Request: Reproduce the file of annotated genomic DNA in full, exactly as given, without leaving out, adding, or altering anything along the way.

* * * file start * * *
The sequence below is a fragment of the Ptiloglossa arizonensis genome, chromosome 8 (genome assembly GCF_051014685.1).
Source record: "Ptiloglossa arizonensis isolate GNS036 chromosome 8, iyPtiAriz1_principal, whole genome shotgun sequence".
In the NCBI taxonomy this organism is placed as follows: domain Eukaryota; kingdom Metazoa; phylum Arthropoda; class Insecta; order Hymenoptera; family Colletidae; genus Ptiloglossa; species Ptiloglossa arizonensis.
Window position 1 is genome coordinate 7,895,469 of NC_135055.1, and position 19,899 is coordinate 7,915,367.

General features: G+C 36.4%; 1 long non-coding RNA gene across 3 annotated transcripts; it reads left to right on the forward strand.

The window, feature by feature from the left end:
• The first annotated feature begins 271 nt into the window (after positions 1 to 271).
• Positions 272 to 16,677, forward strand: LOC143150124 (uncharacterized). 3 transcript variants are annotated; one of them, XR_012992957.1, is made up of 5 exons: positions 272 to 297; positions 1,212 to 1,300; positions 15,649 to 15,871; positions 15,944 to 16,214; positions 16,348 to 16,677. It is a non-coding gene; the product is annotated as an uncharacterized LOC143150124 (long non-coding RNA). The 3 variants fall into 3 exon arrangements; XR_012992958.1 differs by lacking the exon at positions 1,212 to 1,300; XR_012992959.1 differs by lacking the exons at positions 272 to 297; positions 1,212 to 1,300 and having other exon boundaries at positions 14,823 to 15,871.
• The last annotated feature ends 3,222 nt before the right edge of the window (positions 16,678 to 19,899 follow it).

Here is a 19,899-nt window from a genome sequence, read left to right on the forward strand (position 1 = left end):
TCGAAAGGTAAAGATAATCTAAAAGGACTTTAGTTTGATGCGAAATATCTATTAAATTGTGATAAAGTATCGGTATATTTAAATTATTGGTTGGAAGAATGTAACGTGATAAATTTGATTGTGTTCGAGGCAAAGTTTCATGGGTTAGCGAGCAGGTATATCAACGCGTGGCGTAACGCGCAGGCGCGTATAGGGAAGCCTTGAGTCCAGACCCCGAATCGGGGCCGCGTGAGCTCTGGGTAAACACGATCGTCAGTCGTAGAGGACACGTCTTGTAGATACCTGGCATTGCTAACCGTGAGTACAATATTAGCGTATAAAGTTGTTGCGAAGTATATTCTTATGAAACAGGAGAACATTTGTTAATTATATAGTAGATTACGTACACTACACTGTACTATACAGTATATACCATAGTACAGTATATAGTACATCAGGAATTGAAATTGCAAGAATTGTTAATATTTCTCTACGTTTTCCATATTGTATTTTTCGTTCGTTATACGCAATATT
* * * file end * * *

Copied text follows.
The sequence below is a fragment of the Ptiloglossa arizonensis genome, chromosome 8 (genome assembly GCF_051014685.1).
Source record: "Ptiloglossa arizonensis isolate GNS036 chromosome 8, iyPtiAriz1_principal, whole genome shotgun sequence".
In the NCBI taxonomy this organism is placed as follows: domain Eukaryota; kingdom Metazoa; phylum Arthropoda; class Insecta; order Hymenoptera; family Colletidae; genus Ptiloglossa; species Ptiloglossa arizonensis.
Window position 1 is genome coordinate 7,895,469 of NC_135055.1, and position 19,899 is coordinate 7,915,367.

General features: G+C 36.4%; 1 long non-coding RNA gene across 3 annotated transcripts; it reads left to right on the forward strand.

The window, feature by feature from the left end:
• The first annotated feature begins 271 nt into the window (after positions 1 to 271).
• Positions 272 to 16,677, forward strand: LOC143150124 (uncharacterized). 3 transcript variants are annotated; one of them, XR_012992957.1, is made up of 5 exons: positions 272 to 297; positions 1,212 to 1,300; positions 15,649 to 15,871; positions 15,944 to 16,214; positions 16,348 to 16,677. It is a non-coding gene; the product is annotated as an uncharacterized LOC143150124 (long non-coding RNA). The 3 variants fall into 3 exon arrangements; XR_012992958.1 differs by lacking the exon at positions 1,212 to 1,300; XR_012992959.1 differs by lacking the exons at positions 272 to 297; positions 1,212 to 1,300 and having other exon boundaries at positions 14,823 to 15,871.
• The last annotated feature ends 3,222 nt before the right edge of the window (positions 16,678 to 19,899 follow it).

Here is a 19,899-nt window from a genome sequence, read left to right on the forward strand (position 1 = left end):
TCGAAAGGTAAAGATAATCTAAAAGGACTTTAGTTTGATGCGAAATATCTATTAAATTGTGATAAAGTATCGGTATATTTAAATTATTGGTTGGAAGAATGTAACGTGATAAATTTGATTGTGTTCGAGGCAAAGTTTCATGGGTTAGCGAGCAGGTATATCAACGCGTGGCGTAACGCGCAGGCGCGTATAGGGAAGCCTTGAGTCCAGACCCCGAATCGGGGCCGCGTGAGCTCTGGGTAAACACGATCGTCAGTCGTAGAGGACACGTCTTGTAGATACCTGGCATTGCTAACCGTGAGTACAATATTAGCGTATAAAGTTGTTGCGAAGTATATTCTTATGAAACAGGAGAACATTTGTTAATTATATAGTAGATTACGTACACTACACTGTACTATACAGTATATACCATAGTACAGTATATAGTACATCAGGAATTGAAATTGCAAGAATTGTTAATATTTCTCTACGTTTTCCATATTGTATTTTTCGTTCGTTATACGCAATATT